# Thursday, 24 November 2005

Introducing synchronization contracts

In the last year, during my thesis period and later, I have heard a lot of interest from the software research community around contracts. Maybe I'm biased, since my thesis was on contracts, but Don Box claimed more than once that Indigo (now WCF) is based on contracts, and Singularity, the new prototipe of managed OS from Microsoft Research, is based as contracts as well.
In the same period, we also had an increasing interest in concurrency; the most evident sign is the interest raised by Herb Sutter's article "The free lunch is over".

The idea expressed in my thesis is: why do not use contracts to specify concurrency constraints? We can use them to check if a desired temporal behaviour is met, or if an undesiderable sequence of events happens. But we can do even more: we can enforce a desired temporal behaviuor, generating synchronization code from the contract isself.

If you are interested in this technique, let me explain it in some more details: in a contractual aware language, the correctness of a program can be expressed and enforced through contracts. Contracts are assertions on a single method (pre-conditions and post-conditions) or over a whole class (class or object invariants). In their simplest form, those assetions are expressed in boolean logic, but there are various "levels" for contracts:
  • basic or syntactic contracts (for example: XML schemas, IDL);
  • assertion-based contracts (for example: Eiffel);
  • behavioral contracts (assertions are not only on methods or classes, but on the control flow as well);
  • synchronization contracts (like the previous ones, but able to work in a concurrent environment, i.e. to check temporal behaviour);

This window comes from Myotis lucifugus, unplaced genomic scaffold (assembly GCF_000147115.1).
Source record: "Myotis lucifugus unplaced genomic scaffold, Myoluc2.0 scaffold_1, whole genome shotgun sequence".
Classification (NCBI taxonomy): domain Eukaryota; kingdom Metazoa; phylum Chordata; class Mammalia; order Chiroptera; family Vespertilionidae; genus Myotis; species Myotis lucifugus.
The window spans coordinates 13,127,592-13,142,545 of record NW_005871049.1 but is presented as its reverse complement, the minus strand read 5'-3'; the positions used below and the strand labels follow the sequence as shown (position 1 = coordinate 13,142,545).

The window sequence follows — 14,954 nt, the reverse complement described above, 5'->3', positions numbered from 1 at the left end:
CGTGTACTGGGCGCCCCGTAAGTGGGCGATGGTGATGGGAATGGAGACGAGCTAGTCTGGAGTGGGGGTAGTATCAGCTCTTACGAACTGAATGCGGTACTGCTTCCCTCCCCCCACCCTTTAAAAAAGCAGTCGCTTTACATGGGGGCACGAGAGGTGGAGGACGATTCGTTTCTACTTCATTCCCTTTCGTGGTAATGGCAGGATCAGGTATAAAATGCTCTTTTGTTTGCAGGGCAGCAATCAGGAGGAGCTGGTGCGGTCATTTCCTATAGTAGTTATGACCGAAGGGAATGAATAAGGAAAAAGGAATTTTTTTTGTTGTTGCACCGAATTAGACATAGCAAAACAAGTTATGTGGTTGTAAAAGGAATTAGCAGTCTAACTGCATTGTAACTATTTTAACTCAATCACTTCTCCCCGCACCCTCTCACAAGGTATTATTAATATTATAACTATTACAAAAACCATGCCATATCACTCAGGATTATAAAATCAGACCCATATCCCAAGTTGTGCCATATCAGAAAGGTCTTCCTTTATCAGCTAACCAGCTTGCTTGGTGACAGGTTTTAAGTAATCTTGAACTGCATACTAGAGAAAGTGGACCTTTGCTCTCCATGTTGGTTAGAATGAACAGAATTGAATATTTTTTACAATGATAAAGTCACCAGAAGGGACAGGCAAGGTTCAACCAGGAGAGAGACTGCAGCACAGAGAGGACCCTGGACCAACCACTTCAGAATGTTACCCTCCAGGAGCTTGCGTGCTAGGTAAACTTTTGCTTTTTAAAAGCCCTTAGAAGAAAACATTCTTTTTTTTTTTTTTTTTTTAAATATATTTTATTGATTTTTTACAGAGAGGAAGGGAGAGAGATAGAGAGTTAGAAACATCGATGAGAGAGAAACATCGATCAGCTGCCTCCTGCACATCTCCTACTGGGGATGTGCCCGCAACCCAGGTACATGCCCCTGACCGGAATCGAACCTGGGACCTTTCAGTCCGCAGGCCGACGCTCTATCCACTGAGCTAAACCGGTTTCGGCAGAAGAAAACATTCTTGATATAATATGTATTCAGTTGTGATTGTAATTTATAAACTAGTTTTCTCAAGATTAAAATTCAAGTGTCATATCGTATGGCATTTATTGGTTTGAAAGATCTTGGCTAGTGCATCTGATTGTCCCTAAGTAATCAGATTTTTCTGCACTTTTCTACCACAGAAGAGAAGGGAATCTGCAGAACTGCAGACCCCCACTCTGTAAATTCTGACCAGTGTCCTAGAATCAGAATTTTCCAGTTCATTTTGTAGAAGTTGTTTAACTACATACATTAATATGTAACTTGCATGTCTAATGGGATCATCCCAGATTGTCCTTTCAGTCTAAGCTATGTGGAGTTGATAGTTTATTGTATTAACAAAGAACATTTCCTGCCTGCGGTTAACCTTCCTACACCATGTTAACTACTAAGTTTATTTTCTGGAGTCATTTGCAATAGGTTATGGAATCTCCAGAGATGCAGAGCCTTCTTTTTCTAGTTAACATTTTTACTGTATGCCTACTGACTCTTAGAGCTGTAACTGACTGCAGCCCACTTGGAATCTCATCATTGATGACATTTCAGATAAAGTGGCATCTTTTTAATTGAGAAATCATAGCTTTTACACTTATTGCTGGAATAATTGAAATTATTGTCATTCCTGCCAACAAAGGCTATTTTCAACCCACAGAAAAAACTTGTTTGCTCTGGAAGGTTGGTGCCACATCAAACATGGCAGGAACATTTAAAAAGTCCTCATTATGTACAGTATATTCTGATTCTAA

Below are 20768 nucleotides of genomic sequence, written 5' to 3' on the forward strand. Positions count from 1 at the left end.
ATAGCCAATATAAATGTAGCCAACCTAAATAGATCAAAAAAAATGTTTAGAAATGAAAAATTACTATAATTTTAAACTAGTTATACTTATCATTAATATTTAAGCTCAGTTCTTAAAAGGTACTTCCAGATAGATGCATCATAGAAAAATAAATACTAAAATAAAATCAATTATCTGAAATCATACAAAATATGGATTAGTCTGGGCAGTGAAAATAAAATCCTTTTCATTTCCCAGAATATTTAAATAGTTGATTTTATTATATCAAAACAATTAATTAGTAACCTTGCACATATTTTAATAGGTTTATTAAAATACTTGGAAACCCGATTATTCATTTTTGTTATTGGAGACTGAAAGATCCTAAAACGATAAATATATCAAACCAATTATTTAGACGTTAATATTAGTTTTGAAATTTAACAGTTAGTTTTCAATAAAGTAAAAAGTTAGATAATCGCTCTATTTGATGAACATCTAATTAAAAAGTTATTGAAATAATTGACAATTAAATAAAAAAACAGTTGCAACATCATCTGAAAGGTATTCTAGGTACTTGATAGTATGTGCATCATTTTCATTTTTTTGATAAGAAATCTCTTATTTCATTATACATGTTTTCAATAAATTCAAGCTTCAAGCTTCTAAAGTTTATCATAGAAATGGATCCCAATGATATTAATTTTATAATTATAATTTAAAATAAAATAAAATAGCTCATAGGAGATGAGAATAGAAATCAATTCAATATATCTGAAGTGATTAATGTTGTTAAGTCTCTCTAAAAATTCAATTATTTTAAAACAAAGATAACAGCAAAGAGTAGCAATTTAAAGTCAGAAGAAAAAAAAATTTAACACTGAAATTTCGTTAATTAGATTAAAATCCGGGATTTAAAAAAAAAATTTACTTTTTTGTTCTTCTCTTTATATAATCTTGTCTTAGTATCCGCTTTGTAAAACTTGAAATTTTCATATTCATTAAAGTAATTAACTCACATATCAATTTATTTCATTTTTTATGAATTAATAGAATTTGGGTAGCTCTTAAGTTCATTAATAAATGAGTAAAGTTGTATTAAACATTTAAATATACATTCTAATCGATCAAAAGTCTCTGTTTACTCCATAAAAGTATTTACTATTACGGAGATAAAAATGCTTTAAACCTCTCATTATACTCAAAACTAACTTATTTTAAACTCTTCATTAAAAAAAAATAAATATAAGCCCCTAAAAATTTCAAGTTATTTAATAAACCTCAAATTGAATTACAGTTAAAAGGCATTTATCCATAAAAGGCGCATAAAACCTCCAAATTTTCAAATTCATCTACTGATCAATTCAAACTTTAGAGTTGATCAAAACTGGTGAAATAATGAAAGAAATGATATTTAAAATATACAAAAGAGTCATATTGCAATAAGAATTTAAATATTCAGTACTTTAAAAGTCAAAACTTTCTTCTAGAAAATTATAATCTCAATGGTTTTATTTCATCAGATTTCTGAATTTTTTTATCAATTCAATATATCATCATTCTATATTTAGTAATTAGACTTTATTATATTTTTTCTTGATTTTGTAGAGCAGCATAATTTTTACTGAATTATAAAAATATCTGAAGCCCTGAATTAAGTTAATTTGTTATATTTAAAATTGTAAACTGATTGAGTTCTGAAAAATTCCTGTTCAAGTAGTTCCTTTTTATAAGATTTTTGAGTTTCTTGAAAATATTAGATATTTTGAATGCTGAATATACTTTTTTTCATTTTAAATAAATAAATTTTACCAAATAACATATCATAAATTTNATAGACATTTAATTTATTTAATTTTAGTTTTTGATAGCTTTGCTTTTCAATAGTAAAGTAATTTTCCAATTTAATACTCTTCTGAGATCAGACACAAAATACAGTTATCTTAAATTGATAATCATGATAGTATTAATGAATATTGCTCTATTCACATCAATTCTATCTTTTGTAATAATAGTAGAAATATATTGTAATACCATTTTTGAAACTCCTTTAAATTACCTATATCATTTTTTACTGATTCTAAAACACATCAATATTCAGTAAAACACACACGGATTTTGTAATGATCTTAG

• QoS contracts (like the previous ones, but with the possibility to specify also numerical constraints (throughput, mean response time, etc.)).
Therefore a contract aware language is often a dialect of an original programming languages with few additional keywords for expressing assertions.

A compiler for a language supporting concurrent contracts, therefore, will automatically generate checks to see at run-time if a undesiderable sequence of events happens. To express assertions from which the check will be generated we use temporal logics, an extension of boolean logic that adds operators for specifying temporal behaviour.

How it works? We mutuate techinques from formal cheching techniques. The temporal logics we use (LTL -linear temporal logic- and PLTL -LTL with Past-) are mutuated from this field as well.
The life of an object can be seen as an execution trace, i.e. a sequence of traversed states. From its "birth" (construction) to its "death" (finalization and destruction) an object has an internal state, and this state is altered by external events through callings to its method, using the interface it provides.

We can check if a particular assertion holds by examining the sequence of state the object traversed. Moreover, since the satisfaction of a Past LTL formula can be defined in a recursive manner, for those formulas we can do it only looking at the previous execution step.
For LTL formulae, instead, we make use of well-known algorithms to translate every formula in a finite state automaton.

This is for the checking side, but we wished to push it a little further...

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